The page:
"Twenty years from now you will be more disappointed by the things you didn't do than by the ones you did do. So throw off the bowlines. Sail away from the safe harbor. Catch the trade winds in your sails. Explore. Dream. Discover." -- Mark Twain

Wednesday, April 18, 2007

The Universe Wants eBay Sellers to Develop a Niche

"The Universe" (some call this Google) wants you to develop a niche market. We discuss this concept at length in The 7 Essential Steps to Successful eBay Marketing. I come across it every day, however, in one form or another.

Basically, the sooner you narrow your selling focus to a particular product line, a particular service delivery model, or a particular mode of selling, the sooner you'll start differentiating your business and finding your market. You'll start finding the people and customers that are meant for you. The fact is that you're not going to hit home runs in the "Wall Mart" game where you sell everything under the sun or anything that comes across your desk.

Niche helps you focus your expertise and zero in on customers like a laser. It also helps you climb the Google rankings (for ecommerce sites, Google Base listings, Froogle position, and linked eBay listings).

The sooner you develop your niche, the sooner you start making recurring dough. Think about it.


Tuesday, April 17, 2007

Constant eBay Marketing Connectivity with Free Wireless/Wi-Fi Resources

A successful eBay business requires constant connectivity. You need to answer emails, post items for sale, and manage marketing activities like cross promotitions, blogging and customer service.

So.. you need to have Web access everywhere. Here's a great resource for free Wi-Fi hotspots in California.

I used it out in Palm Desert last week, and it was great. I quickly found a nifty little spot called Buzz Cafe. Their Wi-Fi was superb, with great throughput and reliability connectivity. I even worked before they were open out in their parking lot at 5:30AM. Pretty sweet. Great Chai Tea, too.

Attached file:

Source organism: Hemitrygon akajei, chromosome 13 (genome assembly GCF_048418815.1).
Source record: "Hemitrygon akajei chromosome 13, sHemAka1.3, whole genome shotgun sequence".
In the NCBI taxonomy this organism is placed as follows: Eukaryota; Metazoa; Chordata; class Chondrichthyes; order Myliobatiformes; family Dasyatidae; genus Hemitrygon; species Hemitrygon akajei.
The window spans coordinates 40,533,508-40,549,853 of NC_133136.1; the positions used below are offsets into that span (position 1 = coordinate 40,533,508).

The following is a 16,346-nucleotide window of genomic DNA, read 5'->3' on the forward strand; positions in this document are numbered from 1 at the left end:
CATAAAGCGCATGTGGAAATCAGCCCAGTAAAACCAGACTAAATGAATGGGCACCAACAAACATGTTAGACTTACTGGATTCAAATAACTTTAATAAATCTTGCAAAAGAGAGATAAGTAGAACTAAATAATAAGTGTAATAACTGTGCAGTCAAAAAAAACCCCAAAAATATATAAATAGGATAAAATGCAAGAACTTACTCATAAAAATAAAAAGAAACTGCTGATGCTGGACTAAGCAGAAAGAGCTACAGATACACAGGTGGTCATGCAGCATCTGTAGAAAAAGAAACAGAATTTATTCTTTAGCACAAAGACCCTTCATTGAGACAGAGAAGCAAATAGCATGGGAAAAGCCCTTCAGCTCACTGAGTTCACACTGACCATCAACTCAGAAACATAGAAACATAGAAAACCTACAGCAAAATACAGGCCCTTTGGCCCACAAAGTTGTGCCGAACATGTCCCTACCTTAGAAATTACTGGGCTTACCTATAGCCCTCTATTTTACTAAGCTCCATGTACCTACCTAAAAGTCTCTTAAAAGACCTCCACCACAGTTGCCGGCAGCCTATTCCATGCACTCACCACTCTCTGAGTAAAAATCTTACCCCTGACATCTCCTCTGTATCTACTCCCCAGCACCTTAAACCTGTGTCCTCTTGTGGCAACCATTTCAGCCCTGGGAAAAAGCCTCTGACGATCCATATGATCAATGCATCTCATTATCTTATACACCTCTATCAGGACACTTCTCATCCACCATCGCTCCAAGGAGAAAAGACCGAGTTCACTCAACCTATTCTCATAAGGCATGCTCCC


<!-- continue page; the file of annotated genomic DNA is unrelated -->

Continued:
If you have any other resources, be sure to post them here.

Generally, I know that Panera and some Diedrich's coffee shops have free Wi-Fi, too. Caribou Coffee, as well.


7 Web Copy Disasters - eBay or Otherwise

This post features a unattributed list of Web copywriting sins. I don’t know where I found this, but I like it, so I thought I should pass it along. If you know where it comes from, please let me know. I’d like to give it proper attribution and congratulate the author on their insights.

Also, if you know anyone else who could use this kind of weekly marketing tune up, please send them here or have them sign up for the weekly newsletter at Thanks.

Enjoy! - Phil


Words on the web are a different animal than words in print. As a copywriter, I watch the trends. And YOU need to be aware of online behavior too. That is IF you want potential clients to read what's on your website. Studies show a full 79% of Internet users SCAN the page rather than read word for word. What does that mean to you? It means whatever they DO read had better be GOOD. Here are 7 web copy mistakes you need to avoid.


Open with a bang, but not with Flash. If you don't know, Flash is a program by Macromedia that shows mini movies. Graphic artists LOVE Flash animation. They think it's pretty and high tech. Internet cruisers hate it. They can't wait to find the "Skip Intro" link. That's because Flash stands in between them and the information they're hunting for. See, studies show when folks are online they have a need to feel "active." There are millions of pages of information out there. And they aren't so sure yours is the best use of their time. Flash slows them down. So trash the Flash. And go with stronger copy instead. [note from Phil: I use an Anti-Flash plug-in for Firefox, so when flash is on a page I don't see anything but a play button. I think this is gaining popularity -- and causing more problems for designers that rely on Flash.]


In print, eyes go to the picture first. Not so online. Research shows the first thing web users see is a headline. Now, remember what I said about scanning? Eyes drift down the page looking for easy-to-pick-up words. Well, the headline and subheads should effectively tell scanners what's on the page without having to dig into the real copy... like a quick summary of the entire page! Headlines get the attention. The first subhead identifies the problem of your target audience. The next wows them with the solution - YOU! This way scanners can gloss over the content and get the whole story with the headlines and subheads. Once they're hooked, they can go back and really read your copy.


You're wasting valuable real estate if this is your first phrase. It may be the first and last thing a site visitor reads. Don't forget why web users visit you in the first place. It's all about THEM. Not you. Something THEY need got them to your site. Figure out what it is. Identify the benefits, or emotional buttons in your copy. People WANT to know they're in good hands. OR that they made a smart purchase. Do them a favor. Convince them with benefit-laden copy.